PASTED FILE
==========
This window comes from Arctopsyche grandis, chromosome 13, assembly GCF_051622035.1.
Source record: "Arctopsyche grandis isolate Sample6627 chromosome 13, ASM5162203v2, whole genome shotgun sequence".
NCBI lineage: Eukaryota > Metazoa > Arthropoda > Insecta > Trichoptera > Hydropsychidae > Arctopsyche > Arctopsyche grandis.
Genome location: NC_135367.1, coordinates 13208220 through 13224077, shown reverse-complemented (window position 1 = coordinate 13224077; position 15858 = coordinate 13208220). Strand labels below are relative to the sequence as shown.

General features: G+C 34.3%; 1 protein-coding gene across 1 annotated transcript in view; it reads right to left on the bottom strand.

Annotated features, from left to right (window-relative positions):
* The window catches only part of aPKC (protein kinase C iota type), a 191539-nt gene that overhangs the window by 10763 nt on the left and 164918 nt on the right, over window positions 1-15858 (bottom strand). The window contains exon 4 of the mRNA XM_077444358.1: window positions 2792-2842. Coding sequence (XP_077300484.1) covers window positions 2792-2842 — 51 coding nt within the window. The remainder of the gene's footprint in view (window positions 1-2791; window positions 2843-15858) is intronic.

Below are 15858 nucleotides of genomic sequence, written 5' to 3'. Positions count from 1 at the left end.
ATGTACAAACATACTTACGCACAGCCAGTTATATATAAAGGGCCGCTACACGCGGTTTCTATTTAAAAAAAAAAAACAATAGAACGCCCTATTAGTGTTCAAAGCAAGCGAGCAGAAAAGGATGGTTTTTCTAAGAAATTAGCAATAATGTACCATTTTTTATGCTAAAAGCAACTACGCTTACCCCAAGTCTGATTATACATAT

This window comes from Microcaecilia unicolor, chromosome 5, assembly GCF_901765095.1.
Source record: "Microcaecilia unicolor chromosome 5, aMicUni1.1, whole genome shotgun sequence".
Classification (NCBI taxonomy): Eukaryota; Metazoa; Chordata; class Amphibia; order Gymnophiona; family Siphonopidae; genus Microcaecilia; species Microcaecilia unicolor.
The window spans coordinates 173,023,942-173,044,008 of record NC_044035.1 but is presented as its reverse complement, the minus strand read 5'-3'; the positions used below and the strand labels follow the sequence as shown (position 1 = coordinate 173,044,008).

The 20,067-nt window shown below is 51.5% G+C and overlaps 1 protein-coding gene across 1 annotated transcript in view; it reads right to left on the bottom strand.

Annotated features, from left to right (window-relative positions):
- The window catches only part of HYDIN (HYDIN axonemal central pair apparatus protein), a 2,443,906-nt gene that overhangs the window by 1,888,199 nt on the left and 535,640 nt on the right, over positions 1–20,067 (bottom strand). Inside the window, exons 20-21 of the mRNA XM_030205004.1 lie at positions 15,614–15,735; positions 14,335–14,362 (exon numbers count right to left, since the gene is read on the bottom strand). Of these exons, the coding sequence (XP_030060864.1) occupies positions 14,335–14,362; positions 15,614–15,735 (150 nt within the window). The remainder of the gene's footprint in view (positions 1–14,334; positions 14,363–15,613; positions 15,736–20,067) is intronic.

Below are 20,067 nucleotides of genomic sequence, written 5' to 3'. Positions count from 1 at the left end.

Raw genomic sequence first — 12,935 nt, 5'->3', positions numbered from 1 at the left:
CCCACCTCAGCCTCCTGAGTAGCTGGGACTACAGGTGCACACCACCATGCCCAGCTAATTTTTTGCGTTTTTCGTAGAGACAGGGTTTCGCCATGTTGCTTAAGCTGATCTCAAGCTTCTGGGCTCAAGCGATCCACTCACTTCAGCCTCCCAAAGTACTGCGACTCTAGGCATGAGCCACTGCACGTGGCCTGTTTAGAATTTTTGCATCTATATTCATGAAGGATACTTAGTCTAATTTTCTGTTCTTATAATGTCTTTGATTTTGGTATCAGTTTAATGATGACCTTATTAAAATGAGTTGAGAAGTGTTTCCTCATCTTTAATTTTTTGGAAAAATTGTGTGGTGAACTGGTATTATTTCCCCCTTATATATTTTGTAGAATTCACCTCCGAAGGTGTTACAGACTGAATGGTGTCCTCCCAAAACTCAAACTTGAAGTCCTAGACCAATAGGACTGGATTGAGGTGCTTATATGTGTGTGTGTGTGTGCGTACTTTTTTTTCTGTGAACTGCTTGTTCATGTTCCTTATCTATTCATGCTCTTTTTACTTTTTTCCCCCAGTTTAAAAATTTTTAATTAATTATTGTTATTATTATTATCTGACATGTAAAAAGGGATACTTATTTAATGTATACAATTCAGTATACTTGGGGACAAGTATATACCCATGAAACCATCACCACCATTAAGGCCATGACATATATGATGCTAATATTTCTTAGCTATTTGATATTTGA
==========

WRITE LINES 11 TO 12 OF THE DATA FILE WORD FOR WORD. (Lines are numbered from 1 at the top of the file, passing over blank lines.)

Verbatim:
Source record: "Microcaecilia unicolor chromosome 5, aMicUni1.1, whole genome shotgun sequence".
Classification (NCBI taxonomy): Eukaryota; Metazoa; Chordata; class Amphibia; order Gymnophiona; family Siphonopidae; genus Microcaecilia; species Microcaecilia unicolor.